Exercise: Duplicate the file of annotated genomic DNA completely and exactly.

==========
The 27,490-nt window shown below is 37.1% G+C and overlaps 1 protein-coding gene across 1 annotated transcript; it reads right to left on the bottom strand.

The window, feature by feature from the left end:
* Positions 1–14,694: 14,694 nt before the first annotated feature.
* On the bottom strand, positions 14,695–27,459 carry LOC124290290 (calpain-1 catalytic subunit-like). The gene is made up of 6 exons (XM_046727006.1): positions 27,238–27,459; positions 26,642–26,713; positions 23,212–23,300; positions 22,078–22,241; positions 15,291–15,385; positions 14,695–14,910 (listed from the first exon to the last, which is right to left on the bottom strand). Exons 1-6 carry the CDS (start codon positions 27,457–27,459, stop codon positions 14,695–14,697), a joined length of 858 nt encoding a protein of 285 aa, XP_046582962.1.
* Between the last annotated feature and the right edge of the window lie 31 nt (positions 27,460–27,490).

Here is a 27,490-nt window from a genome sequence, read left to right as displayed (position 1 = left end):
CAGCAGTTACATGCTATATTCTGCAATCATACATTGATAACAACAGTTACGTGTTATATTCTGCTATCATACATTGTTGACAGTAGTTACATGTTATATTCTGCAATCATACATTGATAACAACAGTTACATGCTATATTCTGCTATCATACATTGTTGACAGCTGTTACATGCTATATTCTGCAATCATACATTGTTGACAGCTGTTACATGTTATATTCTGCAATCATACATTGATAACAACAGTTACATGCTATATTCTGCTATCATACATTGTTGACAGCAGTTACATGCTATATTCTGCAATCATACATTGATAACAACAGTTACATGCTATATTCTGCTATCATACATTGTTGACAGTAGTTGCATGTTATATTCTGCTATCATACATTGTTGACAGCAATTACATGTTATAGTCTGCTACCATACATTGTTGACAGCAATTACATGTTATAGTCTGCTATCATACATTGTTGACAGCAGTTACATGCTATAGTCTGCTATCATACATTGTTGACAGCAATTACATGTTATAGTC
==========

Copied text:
The 27,490-nt window shown below is 37.1% G+C and overlaps 1 protein-coding gene across 1 annotated transcript; it reads right to left on the bottom strand.

The window, feature by feature from the left end:
* Positions 1–14,694: 14,694 nt before the first annotated feature.
* On the bottom strand, positions 14,695–27,459 carry LOC124290290 (calpain-1 catalytic subunit-like). The gene is made up of 6 exons (XM_046727006.1): positions 27,238–27,459; positions 26,642–26,713; positions 23,212–23,300; positions 22,078–22,241; positions 15,291–15,385; positions 14,695–14,910 (listed from the first exon to the last, which is right to left on the bottom strand). Exons 1-6 carry the CDS (start codon positions 27,457–27,459, stop codon positions 14,695–14,697), a joined length of 858 nt encoding a protein of 285 aa, XP_046582962.1.
* Between the last annotated feature and the right edge of the window lie 31 nt (positions 27,460–27,490).

Here is a 27,490-nt window from a genome sequence, read left to right as displayed (position 1 = left end):
CAGCAGTTACATGCTATATTCTGCAATCATACATTGATAACAACAGTTACGTGTTATATTCTGCTATCATACATTGTTGACAGTAGTTACATGTTATATTCTGCAATCATACATTGATAACAACAGTTACATGCTATATTCTGCTATCATACATTGTTGACAGCTGTTACATGCTATATTCTGCAATCATACATTGTTGACAGCTGTTACATGTTATATTCTGCAATCATACATTGATAACAACAGTTACATGCTATATTCTGCTATCATACATTGTTGACAGCAGTTACATGCTATATTCTGCAATCATACATTGATAACAACAGTTACATGCTATATTCTGCTATCATACATTGTTGACAGTAGTTGCATGTTATATTCTGCTATCATACATTGTTGACAGCAATTACATGTTATAGTCTGCTACCATACATTGTTGACAGCAATTACATGTTATAGTCTGCTATCATACATTGTTGACAGCAGTTACATGCTATAGTCTGCTATCATACATTGTTGACAGCAATTACATGTTATAGTC